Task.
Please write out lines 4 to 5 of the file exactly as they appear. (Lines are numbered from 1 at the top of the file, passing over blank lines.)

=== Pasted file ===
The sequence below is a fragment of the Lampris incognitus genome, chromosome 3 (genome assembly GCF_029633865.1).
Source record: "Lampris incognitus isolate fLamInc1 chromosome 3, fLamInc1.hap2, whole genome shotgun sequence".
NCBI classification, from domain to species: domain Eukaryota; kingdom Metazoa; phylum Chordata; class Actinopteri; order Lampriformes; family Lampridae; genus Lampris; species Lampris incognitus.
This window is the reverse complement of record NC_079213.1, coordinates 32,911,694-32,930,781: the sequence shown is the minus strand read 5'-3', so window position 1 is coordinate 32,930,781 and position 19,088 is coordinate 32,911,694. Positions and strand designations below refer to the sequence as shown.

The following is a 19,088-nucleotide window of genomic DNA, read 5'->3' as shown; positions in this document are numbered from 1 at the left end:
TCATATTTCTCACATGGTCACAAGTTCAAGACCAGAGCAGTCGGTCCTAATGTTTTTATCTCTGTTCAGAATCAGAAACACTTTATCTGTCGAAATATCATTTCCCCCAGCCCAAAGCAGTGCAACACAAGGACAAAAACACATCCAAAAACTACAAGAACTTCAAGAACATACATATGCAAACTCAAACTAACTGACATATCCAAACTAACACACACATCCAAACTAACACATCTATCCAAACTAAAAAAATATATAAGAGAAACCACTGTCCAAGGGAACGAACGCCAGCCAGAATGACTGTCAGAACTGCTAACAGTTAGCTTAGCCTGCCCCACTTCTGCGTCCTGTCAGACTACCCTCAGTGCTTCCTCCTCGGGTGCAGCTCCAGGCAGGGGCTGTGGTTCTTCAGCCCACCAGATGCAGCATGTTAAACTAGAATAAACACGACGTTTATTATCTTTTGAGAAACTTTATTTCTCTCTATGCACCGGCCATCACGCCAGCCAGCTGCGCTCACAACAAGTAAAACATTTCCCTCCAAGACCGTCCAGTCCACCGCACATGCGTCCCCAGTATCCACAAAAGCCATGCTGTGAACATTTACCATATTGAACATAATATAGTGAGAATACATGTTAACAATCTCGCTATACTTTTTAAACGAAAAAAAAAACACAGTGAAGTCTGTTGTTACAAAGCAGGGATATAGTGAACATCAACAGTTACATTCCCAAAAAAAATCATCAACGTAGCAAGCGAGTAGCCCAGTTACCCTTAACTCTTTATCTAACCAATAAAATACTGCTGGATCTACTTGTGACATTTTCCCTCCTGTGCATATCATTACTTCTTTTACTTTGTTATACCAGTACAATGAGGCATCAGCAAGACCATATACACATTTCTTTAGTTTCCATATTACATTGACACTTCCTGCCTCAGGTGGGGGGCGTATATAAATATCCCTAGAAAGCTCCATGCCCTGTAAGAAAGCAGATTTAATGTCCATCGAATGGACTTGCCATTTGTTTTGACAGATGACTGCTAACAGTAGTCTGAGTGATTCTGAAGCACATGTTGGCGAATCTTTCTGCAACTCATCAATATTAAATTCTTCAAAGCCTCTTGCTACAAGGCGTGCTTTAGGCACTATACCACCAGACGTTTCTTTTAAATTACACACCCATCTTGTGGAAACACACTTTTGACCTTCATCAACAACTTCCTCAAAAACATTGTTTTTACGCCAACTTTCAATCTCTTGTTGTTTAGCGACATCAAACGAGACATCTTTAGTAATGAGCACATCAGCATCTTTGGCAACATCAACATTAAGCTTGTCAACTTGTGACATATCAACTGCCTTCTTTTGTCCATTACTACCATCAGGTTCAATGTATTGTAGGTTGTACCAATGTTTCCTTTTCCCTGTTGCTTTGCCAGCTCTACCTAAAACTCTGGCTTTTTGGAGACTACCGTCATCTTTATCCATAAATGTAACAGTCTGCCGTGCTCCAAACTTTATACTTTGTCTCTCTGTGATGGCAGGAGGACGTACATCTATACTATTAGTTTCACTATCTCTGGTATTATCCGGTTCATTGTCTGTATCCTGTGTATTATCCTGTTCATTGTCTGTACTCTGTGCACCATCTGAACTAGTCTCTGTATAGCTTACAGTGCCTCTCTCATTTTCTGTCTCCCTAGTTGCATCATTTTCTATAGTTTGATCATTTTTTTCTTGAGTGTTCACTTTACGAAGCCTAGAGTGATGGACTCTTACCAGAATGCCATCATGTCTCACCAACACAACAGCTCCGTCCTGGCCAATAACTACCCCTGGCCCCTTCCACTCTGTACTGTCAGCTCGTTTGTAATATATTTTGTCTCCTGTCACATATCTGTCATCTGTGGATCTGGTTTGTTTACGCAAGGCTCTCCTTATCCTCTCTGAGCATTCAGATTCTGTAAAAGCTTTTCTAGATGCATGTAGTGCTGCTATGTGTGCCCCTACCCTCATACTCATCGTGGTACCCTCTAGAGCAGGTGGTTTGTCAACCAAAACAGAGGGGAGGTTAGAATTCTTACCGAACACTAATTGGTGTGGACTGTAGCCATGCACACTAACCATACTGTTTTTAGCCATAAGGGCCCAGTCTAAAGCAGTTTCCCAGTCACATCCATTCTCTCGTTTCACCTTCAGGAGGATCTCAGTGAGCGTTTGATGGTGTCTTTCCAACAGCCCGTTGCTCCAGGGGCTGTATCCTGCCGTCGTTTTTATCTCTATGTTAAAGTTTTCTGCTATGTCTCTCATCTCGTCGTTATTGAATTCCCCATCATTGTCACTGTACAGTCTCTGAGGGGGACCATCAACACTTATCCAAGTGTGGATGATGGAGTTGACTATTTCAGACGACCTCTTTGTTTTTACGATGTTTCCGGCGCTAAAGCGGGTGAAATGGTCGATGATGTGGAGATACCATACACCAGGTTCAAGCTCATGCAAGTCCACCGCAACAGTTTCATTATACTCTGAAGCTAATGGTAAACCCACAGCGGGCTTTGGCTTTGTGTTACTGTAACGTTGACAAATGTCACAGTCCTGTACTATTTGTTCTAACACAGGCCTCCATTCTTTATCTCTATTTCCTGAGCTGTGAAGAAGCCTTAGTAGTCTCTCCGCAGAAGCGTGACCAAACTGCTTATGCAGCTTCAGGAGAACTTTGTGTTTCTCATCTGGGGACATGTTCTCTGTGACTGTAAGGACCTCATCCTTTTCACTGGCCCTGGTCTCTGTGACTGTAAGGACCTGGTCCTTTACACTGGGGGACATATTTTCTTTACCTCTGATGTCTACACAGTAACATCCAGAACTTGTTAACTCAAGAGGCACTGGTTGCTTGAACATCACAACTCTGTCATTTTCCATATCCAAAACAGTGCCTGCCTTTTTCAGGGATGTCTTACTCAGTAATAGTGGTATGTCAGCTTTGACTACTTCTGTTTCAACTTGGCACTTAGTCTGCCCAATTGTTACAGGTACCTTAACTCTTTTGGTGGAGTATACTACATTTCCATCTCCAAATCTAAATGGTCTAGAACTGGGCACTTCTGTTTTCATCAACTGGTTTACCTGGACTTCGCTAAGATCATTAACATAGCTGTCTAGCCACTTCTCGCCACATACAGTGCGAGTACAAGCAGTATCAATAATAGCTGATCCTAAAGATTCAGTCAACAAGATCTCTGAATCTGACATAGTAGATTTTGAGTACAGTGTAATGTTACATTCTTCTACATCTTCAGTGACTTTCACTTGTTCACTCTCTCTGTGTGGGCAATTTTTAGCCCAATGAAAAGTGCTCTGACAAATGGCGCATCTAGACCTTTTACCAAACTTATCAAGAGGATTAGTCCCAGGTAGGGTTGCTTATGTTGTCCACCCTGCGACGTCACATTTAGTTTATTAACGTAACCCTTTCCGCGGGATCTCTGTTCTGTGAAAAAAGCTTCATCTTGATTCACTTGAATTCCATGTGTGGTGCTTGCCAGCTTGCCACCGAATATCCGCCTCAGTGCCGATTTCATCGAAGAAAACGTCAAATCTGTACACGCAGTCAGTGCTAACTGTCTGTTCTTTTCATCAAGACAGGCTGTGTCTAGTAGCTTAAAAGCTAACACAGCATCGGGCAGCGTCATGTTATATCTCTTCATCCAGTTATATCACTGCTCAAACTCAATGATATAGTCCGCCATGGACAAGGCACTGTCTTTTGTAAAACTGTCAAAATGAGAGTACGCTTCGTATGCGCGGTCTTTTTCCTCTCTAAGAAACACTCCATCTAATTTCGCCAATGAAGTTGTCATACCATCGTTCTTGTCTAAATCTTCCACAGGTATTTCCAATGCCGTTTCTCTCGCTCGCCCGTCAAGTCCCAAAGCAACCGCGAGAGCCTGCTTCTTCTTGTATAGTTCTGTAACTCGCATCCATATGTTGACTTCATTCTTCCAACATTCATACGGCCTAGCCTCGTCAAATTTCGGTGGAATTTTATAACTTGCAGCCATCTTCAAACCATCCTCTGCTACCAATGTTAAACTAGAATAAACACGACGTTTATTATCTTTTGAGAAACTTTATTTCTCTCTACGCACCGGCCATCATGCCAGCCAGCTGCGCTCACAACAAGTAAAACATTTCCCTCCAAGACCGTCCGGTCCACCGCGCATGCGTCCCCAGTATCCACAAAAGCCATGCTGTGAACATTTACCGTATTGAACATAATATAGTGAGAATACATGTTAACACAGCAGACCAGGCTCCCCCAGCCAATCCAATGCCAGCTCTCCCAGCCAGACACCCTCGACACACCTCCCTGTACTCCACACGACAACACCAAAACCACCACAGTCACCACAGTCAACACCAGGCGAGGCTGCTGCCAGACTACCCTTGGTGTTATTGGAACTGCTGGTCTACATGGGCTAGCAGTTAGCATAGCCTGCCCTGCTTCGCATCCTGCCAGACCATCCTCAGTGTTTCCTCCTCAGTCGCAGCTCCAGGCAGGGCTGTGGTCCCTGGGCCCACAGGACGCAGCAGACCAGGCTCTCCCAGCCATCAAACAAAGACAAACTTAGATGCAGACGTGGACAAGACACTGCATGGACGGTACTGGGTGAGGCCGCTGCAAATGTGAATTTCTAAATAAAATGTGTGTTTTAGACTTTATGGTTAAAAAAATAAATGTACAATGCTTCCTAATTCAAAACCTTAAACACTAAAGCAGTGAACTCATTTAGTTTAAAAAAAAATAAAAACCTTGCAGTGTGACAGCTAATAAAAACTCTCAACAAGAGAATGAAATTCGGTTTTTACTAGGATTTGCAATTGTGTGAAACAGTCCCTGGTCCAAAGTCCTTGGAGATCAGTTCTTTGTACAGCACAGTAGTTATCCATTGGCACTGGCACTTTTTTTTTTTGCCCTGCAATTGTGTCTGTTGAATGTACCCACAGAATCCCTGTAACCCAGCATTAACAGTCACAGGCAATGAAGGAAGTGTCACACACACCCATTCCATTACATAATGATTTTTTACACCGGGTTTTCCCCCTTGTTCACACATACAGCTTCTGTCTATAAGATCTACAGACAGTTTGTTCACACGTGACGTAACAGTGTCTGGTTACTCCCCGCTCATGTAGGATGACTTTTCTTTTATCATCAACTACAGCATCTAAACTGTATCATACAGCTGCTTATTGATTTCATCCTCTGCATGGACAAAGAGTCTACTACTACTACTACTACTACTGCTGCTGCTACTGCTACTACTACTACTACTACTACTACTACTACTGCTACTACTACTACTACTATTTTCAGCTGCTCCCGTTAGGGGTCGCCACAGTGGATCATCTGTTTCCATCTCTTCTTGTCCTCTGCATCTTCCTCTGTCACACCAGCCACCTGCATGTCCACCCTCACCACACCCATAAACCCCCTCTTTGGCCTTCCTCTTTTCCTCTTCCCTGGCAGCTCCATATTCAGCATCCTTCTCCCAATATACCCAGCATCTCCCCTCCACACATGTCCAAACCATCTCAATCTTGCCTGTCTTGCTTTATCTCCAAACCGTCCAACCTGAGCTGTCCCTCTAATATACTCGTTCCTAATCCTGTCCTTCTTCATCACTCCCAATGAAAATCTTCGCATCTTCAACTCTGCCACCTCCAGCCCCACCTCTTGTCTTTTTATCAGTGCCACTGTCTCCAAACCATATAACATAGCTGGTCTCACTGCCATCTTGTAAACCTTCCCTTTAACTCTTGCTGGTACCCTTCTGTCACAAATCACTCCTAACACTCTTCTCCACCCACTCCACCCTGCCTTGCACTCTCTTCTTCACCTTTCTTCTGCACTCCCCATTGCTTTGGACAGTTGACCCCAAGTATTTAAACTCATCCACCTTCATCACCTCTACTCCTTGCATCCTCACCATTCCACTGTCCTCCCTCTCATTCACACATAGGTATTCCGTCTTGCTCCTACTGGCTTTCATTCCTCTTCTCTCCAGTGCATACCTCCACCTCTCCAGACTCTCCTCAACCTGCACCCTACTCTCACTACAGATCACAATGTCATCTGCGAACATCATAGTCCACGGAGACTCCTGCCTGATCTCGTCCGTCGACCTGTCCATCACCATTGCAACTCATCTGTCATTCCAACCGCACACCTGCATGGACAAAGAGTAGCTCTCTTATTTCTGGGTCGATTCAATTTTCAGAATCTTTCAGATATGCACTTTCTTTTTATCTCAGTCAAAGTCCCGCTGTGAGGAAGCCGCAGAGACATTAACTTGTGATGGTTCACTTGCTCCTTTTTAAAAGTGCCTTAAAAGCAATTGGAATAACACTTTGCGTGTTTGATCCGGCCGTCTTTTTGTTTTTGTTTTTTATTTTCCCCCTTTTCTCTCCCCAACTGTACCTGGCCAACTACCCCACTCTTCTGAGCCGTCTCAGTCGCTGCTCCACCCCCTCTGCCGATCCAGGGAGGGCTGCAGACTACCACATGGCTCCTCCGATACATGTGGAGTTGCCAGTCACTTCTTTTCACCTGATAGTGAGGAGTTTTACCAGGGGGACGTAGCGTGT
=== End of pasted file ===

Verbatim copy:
This window is the reverse complement of record NC_079213.1, coordinates 32,911,694-32,930,781: the sequence shown is the minus strand read 5'-3', so window position 1 is coordinate 32,930,781 and position 19,088 is coordinate 32,911,694. Positions and strand designations below refer to the sequence as shown.

The following is a 19,088-nucleotide window of genomic DNA, read 5'->3' as shown; positions in this document are numbered from 1 at the left end: